The work of Dr. Joe Dispenza explores the emerging field of psychoneuroimmunology which confirms the important connection between mind and body. Our thoughts create biochemical reactions in the brain that send messages to our body. During meditation our thoughts become calm and quiet. We rest in the heart, cultivating feelings of love and gratitude. These feelings of love release more love hormones and consequently the feeling magnifies. Besides feeling fantastic, Dr. Dispenza speaks of the potential for what he calls biological upgrades. As the name ‘immunology’ suggests, these upgrades can help us to prevent and even overcome serious medical disorders.
Regardless of whether or not meditation can actually heal disease, it certainly helps us to deal with the consequences of pain and suffering. Yoga and meditation give us tools such as acceptance and forgiveness which help us to overcome even the most difficult hardships.
The best teaching is an act of service which transcends the personal ego. The teacher is simply a channel, open to divine grace and inspiration. We are then able to intuitively pass on the most useful information to our students according to their level and needs. We do not teach from our rational mind. Rather we settle in the heart and transmit the teachings. Anyone with a strong and consistent practice can do this.
I hesitate to say that everyone will be a good yoga teacher after only 200 hours of training. Instead, your 200 hr yoga teacher training is an important first step in developing your own personal practice. We can only transmit what we know and what works for us. Our agenda as teachers should not be about personal gain or glory. First and foremost, we are here to help our students to the best of our ability. As a result we have the power to give an incredible gift, both to our students and to ourselves.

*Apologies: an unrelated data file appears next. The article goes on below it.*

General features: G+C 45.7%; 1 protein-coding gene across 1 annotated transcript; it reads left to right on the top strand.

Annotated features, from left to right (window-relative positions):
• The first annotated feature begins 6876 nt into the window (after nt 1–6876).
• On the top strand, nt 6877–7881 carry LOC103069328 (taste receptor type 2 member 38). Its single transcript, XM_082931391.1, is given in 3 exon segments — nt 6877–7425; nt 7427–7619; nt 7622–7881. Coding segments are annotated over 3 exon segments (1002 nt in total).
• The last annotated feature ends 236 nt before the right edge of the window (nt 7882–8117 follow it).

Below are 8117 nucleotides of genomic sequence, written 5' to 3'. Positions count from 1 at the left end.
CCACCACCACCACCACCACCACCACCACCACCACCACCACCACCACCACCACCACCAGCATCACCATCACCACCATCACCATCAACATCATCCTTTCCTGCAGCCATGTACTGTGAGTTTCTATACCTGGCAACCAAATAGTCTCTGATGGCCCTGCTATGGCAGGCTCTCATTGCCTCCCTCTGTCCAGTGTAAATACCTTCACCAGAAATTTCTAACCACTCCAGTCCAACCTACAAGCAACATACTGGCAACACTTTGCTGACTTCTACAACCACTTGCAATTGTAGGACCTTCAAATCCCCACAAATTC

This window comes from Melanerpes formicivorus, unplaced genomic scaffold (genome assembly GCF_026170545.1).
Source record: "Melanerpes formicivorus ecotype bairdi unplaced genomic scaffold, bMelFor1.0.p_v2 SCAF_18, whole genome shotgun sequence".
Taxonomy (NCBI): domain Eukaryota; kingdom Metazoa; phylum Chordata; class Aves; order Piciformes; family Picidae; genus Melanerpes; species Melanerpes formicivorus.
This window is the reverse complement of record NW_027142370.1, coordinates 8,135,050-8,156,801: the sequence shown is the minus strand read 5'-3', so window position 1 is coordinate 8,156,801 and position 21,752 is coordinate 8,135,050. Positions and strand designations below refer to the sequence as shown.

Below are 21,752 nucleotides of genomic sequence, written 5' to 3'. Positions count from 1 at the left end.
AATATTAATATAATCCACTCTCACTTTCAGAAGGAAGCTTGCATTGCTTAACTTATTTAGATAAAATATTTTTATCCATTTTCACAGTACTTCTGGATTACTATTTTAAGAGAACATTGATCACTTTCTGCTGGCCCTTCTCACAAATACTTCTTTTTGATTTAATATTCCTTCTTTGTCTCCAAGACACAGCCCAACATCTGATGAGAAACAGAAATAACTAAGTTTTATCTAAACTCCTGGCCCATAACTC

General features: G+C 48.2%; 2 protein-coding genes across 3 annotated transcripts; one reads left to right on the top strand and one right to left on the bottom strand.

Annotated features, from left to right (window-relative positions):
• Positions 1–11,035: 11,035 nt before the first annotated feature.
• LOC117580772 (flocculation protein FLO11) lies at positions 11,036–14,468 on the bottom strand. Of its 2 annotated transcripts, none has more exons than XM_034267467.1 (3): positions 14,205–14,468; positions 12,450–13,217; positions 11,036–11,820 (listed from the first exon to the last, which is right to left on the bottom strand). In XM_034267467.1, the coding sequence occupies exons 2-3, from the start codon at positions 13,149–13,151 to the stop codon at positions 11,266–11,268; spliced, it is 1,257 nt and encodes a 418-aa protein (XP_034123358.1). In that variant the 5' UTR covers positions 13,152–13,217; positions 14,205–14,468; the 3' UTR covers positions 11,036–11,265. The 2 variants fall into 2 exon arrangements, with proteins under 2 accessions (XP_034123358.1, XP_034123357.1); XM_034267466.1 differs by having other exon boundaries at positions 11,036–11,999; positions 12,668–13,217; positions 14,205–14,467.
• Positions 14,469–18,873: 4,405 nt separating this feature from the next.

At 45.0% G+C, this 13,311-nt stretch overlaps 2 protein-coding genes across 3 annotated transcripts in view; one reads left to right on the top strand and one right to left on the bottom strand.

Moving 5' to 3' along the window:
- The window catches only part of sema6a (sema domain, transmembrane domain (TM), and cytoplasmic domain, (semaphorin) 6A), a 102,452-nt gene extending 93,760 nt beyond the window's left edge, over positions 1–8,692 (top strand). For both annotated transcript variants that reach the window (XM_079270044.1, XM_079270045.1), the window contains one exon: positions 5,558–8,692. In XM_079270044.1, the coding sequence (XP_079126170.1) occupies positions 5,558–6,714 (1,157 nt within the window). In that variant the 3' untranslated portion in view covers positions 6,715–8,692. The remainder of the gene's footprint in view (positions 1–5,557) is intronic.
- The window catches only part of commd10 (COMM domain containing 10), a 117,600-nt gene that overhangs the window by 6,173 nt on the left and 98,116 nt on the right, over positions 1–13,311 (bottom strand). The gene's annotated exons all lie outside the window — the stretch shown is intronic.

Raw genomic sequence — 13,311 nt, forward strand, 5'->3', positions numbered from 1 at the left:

Yoga and meditation are becoming more recognized as powerful tools for health and wellbeing. Consequently, this creates more opportunities to make a living as a yoga instructor. Like any independent venture, a successful yoga business takes time, dedication and persistence, but it’s worth it. Remember that what you are doing is a service. Yoga can benefit everyone from office workers on their lunch breaks, to children in schools, to mental health patients in clinics and beyond. Use some of the creative energy you cultivate in your practice to carve out a niche for yourself. Your practice will make you a better teacher, and vice versa.
Isn’t Self-realization what we are all seeking at the end of the day? We want to be self-actualized, living our fullest potential, and shining as brightly as we possibly can. Once you have tasted the infinite it’s hard to ignore. One option would be to renounce life and live in a monastery or ashram, spending much of our days in meditation and spiritual studies. This is the path for some. However, most of us prefer to live a spiritual life as householders. We may want a family or we are not ready to renounce all of our worldly possessions and attachments. For this group, working in the realm of spirituality is a beautiful way to live our practice, be of service to our students and constantly deepen our own experience of yoga and meditation.
So do you still want to be a yoga teacher? For the sake of your own healing and the much needed healing of our communities and planet, I sincerely hope so.